Test Anxiety Essay Research Paper Test Anxiety

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Test Anxiety Essay, Research Paper Test Anxiety is a disorder that effects many people. There are many theories and ideas about what actually causes this anxiety. This paper will discuss a few examples and give some solutions to getting around the anxious test feelings. Test anxiety is defined as a special case of specific phobia. It brings on certain phenomenological, physiological, and behavioral responses, which are usually related to fear of failure (Sapp, 183). A specific phobia, is a fear of certain objects or events, such as a fear of heights or enclosed places (Gleitman, A49). Researchers believe that test anxiety begins at a young age in most children. Usually preschool, or whenever a child s performance or personality seems to conflict with what they believe their

parents unrealistic expectations would be (Sapp, 183). When a parent gives negative reinforcement towards a child s work, it will usually lead to some sort of anxiety in the future, in order to not receive that same negative attitude from their parents when performing a similar task. There are two major components of test anxiety, worry and emotionality. Liebert and Morris first conceptualized these two components in 1967. They defined these terms in the following way. Worry is the fear of doing something wrong. The definition of emotionality is in terms of the physiological reactions evoked by evaluative stress (Spielberger, 7). These reactions are feelings of tension, apprehension, and nervousness. When these responses occur while taking an exam, it can usually be classified as

the condition; test anxiety. Another belief about test anxiety is that it is a result of crucial real life consequences for examinees. In a test performed in 1966 by Sarason, it was observed that when 10%of the most anxious students and 10% of the least anxious students of an elementary school were quizzed. The high anxious students were over one year behind national norms in reading and math basic performance. The low anxious students were the opposite, they were one year ahead of the national norm (Zeidner, 5). This proves that anxiety does have an effect on performance. Wine, in 1971 stated that test anxiety is primarily due to the worry cognitions experienced by students during examination (Spielberg, 7). Meaning that their intellectual growth from infancy to adulthood,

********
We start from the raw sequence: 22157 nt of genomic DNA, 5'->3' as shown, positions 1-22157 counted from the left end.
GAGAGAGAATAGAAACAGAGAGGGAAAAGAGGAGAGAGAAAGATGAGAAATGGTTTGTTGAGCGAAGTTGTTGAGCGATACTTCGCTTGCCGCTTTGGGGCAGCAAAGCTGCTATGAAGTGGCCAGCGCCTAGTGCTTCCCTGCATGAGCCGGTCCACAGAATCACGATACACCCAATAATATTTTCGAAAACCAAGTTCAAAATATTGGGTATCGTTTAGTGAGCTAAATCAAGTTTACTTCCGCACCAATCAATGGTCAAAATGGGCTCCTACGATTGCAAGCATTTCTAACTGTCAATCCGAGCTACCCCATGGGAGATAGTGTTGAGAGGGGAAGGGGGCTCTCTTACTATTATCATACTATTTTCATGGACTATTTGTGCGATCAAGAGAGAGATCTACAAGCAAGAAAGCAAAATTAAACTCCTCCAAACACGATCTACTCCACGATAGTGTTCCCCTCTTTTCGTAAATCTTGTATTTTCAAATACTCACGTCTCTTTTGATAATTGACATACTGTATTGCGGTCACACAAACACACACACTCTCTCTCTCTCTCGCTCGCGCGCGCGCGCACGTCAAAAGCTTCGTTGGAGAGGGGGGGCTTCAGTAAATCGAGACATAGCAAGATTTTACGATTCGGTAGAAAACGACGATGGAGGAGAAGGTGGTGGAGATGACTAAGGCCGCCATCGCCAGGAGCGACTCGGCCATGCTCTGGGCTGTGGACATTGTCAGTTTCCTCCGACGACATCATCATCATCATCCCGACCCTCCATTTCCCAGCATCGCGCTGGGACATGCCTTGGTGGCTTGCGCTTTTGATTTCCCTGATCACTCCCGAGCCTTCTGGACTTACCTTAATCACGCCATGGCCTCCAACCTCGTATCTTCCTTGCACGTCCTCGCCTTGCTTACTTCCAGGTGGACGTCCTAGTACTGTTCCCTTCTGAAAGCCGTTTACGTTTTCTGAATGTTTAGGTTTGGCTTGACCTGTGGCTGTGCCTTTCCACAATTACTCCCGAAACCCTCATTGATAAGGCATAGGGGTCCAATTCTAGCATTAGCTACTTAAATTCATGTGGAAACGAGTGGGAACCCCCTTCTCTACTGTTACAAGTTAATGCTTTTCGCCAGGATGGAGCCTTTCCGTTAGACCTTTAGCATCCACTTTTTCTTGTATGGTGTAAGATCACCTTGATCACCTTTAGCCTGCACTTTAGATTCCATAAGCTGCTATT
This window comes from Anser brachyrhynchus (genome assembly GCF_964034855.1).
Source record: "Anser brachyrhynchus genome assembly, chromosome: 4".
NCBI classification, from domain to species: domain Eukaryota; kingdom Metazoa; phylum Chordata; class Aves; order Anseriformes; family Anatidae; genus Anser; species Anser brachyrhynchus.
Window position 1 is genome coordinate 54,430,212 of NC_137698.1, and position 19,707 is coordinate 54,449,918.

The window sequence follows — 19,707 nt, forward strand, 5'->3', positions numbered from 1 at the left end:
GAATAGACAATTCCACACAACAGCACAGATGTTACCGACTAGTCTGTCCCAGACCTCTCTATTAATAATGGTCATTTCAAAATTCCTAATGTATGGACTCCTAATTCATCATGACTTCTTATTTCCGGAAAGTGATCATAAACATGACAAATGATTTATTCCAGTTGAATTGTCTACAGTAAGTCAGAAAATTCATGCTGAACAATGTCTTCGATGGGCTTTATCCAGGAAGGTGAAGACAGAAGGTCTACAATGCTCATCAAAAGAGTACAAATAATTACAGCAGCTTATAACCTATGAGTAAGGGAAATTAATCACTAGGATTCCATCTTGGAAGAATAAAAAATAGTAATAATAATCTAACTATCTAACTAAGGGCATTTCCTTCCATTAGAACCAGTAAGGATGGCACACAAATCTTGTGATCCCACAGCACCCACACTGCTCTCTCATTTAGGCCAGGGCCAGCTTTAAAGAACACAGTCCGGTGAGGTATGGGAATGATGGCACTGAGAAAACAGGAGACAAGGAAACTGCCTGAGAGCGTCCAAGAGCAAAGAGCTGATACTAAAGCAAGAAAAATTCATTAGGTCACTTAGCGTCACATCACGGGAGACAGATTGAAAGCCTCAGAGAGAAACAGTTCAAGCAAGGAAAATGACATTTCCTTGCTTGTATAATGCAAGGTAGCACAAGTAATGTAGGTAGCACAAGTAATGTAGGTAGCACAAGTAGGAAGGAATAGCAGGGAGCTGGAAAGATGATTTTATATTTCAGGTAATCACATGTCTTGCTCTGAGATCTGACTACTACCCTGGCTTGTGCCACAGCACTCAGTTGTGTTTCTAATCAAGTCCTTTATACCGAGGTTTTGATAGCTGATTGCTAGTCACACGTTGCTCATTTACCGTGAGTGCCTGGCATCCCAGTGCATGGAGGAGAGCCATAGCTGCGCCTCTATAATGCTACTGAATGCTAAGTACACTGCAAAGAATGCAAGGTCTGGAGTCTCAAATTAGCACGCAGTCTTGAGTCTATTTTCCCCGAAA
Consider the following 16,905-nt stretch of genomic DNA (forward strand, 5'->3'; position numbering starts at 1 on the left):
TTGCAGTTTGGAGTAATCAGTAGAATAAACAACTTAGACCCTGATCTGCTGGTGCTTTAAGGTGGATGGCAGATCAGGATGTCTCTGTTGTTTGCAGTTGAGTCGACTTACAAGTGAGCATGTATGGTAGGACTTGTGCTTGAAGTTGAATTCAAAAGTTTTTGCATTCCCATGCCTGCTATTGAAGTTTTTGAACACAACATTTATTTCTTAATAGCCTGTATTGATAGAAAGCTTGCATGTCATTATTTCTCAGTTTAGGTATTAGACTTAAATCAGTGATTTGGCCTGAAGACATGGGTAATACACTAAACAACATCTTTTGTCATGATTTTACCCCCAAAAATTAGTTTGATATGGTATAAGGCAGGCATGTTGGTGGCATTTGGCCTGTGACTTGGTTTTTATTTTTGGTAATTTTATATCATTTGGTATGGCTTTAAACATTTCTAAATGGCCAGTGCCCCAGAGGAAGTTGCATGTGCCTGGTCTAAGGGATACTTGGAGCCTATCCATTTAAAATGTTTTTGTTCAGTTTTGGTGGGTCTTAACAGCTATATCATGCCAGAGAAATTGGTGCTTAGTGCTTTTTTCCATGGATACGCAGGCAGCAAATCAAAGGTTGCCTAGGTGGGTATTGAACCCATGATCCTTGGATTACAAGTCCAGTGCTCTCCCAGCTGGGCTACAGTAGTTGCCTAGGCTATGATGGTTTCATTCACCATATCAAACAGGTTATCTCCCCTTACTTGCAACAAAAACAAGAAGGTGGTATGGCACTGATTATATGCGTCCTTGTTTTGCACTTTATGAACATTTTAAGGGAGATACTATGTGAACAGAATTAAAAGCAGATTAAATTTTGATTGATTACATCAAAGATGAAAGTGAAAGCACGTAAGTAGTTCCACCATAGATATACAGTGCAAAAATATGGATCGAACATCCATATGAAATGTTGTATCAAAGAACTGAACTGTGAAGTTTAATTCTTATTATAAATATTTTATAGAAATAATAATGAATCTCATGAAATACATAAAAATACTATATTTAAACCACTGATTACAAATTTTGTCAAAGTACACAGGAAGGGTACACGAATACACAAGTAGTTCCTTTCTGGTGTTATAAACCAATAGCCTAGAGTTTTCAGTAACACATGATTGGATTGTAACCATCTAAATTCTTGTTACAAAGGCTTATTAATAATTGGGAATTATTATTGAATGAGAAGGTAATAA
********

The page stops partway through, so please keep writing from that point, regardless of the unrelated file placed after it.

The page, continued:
contains worry about testing. There are many solutions to solving the problem of test anxiety. I will only discuss three of the possible treatments. In actuality there is a vast array of solutions to this anxiety. The first of these is called coping. Coping eliminates or modifies the conditions that produce stress. It also keeps the emotional consequences within manageable bounds (Zeidner, 307). This theory involves a person s constantly changing cognitive and behavioral efforts to manage the internal and external demands of the stressful situation, such as the exam (Zeidner, 306). Coping is a linear process involving three major steps. The first of these steps is called primary appraisal. This is the process of perceiving and evaluating a situation as involving threat,

challenge, harm or benefit to one s self . The second step in the linear pattern is something that is called secondary appraisal, meaning, the process of bringing to mind a variety of potential responses to situations appraised to be threatening or challenging . The final step is called specific coping responses (Zeidner, 307). Coping has a buffering effect on stress. It has significant value under moderate to high stressful situations, but in a low stress situation, it will be less effective (Zeidner, 307). Coping effectiveness must be examined in the context in which problems occur; without information about the social context we would only have half the story (Lazarus, 299). Due to the lack of evidence on coping, I am unable to conclude on effectiveness of coping in solving